Wipro’s service delivery capabilities and cost competitiveness support its “satisfactory” business risk profile. The company’s workforce of over 1,40,000 employees is largely based out of India, which provides low-cost and skilled manpower. The IT services business contributes about 86% of Wipro’s revenues and more than 90% of operating income. The company’s EBITDA margins compare favorably with global IT services peers’, although they are weaker than larger Indian peers’. Wipro’s non-IT businesses include consumer care and lighting, infrastructure, and eco energy. We believe the non-IT businesses have a weaker profile and lower margins than the IT services business. The company recently decided to demerge its non-IT businesses into a new company. We view the process, which is likely to be completed by the end of the fiscal year ending March 31, 2014, as a positive.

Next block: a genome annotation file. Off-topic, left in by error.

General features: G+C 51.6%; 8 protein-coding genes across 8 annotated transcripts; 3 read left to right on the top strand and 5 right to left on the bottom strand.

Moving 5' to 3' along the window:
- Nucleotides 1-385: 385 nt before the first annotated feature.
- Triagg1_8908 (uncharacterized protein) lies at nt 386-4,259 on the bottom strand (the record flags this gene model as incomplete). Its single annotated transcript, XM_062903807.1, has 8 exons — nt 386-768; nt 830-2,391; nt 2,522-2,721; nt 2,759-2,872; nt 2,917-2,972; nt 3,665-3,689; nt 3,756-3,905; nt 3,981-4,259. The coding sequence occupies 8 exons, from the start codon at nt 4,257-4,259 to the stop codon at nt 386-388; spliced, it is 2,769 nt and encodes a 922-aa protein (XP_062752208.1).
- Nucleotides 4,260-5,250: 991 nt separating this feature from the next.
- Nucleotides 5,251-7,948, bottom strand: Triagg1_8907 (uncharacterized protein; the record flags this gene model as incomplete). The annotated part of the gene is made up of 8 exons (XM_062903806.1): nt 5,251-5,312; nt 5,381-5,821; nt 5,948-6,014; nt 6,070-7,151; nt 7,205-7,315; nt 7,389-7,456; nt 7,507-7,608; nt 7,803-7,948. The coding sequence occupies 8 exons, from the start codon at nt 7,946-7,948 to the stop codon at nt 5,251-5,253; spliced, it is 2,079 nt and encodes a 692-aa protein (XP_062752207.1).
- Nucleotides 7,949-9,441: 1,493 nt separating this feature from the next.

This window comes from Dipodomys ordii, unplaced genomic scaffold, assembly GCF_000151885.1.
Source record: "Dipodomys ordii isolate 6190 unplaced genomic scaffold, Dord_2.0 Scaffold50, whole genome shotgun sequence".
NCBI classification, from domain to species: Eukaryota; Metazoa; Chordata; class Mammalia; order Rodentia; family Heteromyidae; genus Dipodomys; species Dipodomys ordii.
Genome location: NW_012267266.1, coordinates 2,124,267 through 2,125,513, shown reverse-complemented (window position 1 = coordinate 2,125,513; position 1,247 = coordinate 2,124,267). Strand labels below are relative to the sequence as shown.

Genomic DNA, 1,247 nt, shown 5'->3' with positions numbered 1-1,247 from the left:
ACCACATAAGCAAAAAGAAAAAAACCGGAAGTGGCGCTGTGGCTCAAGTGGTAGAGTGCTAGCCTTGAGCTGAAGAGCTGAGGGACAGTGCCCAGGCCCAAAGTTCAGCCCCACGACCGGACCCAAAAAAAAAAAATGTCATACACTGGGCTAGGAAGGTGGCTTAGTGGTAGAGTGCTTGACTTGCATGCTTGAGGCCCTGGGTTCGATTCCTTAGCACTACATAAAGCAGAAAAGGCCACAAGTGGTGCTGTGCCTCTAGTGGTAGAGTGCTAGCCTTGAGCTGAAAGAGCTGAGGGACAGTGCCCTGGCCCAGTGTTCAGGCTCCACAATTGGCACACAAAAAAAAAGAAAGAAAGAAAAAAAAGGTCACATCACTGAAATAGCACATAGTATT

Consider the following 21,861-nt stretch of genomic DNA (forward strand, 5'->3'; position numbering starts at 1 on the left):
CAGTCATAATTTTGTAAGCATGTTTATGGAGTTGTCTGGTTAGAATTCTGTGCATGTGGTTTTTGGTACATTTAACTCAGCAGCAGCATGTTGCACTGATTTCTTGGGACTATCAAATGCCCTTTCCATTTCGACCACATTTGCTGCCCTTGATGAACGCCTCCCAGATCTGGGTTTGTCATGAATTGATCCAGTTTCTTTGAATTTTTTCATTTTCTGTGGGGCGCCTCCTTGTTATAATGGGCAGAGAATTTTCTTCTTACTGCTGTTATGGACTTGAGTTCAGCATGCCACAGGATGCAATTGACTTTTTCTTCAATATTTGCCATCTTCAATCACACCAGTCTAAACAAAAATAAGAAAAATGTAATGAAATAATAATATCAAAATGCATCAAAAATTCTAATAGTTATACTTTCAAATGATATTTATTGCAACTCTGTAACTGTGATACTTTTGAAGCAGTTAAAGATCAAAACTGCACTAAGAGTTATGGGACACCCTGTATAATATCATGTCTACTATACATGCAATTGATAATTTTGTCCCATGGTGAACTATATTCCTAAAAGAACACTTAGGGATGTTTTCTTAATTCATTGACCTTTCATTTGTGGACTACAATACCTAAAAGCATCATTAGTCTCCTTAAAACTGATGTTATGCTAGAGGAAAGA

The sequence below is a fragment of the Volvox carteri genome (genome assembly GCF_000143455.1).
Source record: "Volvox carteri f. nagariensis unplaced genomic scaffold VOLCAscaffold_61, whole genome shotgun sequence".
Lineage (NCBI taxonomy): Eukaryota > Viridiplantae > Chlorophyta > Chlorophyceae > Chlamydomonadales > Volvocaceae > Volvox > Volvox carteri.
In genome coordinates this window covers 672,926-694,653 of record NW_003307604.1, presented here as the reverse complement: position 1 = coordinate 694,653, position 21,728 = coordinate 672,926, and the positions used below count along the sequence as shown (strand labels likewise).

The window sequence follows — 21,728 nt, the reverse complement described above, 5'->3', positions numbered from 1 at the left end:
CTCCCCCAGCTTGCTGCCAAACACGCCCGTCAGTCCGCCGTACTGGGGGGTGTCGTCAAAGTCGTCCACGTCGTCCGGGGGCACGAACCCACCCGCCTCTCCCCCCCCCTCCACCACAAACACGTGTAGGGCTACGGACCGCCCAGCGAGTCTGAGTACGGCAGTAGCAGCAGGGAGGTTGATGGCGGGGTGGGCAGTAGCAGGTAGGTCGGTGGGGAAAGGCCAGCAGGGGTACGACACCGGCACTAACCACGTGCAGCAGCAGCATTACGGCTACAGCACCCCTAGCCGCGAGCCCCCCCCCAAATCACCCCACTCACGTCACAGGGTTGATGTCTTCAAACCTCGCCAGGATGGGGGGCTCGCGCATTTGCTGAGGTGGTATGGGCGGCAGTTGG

Wipro’s dependence on India-based employees exposes it to the higher country risk of India (BBB-/Negative/A-3). According to Nasscom, which represents the Indian IT and business process outsourcing industry, the rate of refusal of U.S. visas to Indians is 40% now, from less than 10% a year earlier. Delays in approvals and extensions have also increased. This can affect Wipro, which derives more than 50% of its revenues from on-site services that largely Indian employees provide. Wipro derives more than 90% of its revenues from exports. Indian exporters are exposed to strict regulatory requirements to remit export revenues back to India.